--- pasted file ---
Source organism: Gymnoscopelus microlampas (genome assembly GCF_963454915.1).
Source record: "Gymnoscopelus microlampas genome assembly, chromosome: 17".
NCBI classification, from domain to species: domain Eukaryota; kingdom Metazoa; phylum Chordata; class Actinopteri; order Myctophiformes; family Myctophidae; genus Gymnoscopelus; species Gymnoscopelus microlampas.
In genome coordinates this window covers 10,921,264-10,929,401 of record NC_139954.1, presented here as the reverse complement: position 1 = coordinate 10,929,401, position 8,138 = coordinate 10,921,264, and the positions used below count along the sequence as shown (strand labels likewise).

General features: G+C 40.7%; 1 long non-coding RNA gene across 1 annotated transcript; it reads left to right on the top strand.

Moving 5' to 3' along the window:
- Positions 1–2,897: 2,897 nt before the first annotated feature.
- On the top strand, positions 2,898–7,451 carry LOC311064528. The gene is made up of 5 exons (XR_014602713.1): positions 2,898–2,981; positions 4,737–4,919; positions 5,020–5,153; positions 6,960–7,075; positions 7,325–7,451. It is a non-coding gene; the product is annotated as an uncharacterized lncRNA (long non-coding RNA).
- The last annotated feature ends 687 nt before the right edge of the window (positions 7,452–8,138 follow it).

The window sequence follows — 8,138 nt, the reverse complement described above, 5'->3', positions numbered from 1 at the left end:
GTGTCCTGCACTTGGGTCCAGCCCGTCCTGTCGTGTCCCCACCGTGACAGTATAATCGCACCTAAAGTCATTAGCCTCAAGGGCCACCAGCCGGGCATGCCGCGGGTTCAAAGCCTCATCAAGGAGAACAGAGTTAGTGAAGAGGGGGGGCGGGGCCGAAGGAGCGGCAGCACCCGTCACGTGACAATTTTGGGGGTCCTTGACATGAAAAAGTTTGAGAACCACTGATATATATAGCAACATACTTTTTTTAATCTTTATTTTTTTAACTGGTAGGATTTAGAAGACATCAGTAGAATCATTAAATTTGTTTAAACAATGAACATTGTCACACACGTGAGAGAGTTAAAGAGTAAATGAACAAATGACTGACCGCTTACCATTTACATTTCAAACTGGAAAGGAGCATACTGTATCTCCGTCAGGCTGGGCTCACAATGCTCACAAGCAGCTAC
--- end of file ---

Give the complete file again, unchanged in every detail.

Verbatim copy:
Source organism: Gymnoscopelus microlampas (genome assembly GCF_963454915.1).
Source record: "Gymnoscopelus microlampas genome assembly, chromosome: 17".
NCBI classification, from domain to species: domain Eukaryota; kingdom Metazoa; phylum Chordata; class Actinopteri; order Myctophiformes; family Myctophidae; genus Gymnoscopelus; species Gymnoscopelus microlampas.
In genome coordinates this window covers 10,921,264-10,929,401 of record NC_139954.1, presented here as the reverse complement: position 1 = coordinate 10,929,401, position 8,138 = coordinate 10,921,264, and the positions used below count along the sequence as shown (strand labels likewise).

General features: G+C 40.7%; 1 long non-coding RNA gene across 1 annotated transcript; it reads left to right on the top strand.

Moving 5' to 3' along the window:
- Positions 1–2,897: 2,897 nt before the first annotated feature.
- On the top strand, positions 2,898–7,451 carry LOC311064528. The gene is made up of 5 exons (XR_014602713.1): positions 2,898–2,981; positions 4,737–4,919; positions 5,020–5,153; positions 6,960–7,075; positions 7,325–7,451. It is a non-coding gene; the product is annotated as an uncharacterized lncRNA (long non-coding RNA).
- The last annotated feature ends 687 nt before the right edge of the window (positions 7,452–8,138 follow it).

The window sequence follows — 8,138 nt, the reverse complement described above, 5'->3', positions numbered from 1 at the left end:
GTGTCCTGCACTTGGGTCCAGCCCGTCCTGTCGTGTCCCCACCGTGACAGTATAATCGCACCTAAAGTCATTAGCCTCAAGGGCCACCAGCCGGGCATGCCGCGGGTTCAAAGCCTCATCAAGGAGAACAGAGTTAGTGAAGAGGGGGGGCGGGGCCGAAGGAGCGGCAGCACCCGTCACGTGACAATTTTGGGGGTCCTTGACATGAAAAAGTTTGAGAACCACTGATATATATAGCAACATACTTTTTTTAATCTTTATTTTTTTAACTGGTAGGATTTAGAAGACATCAGTAGAATCATTAAATTTGTTTAAACAATGAACATTGTCACACACGTGAGAGAGTTAAAGAGTAAATGAACAAATGACTGACCGCTTACCATTTACATTTCAAACTGGAAAGGAGCATACTGTATCTCCGTCAGGCTGGGCTCACAATGCTCACAAGCAGCTAC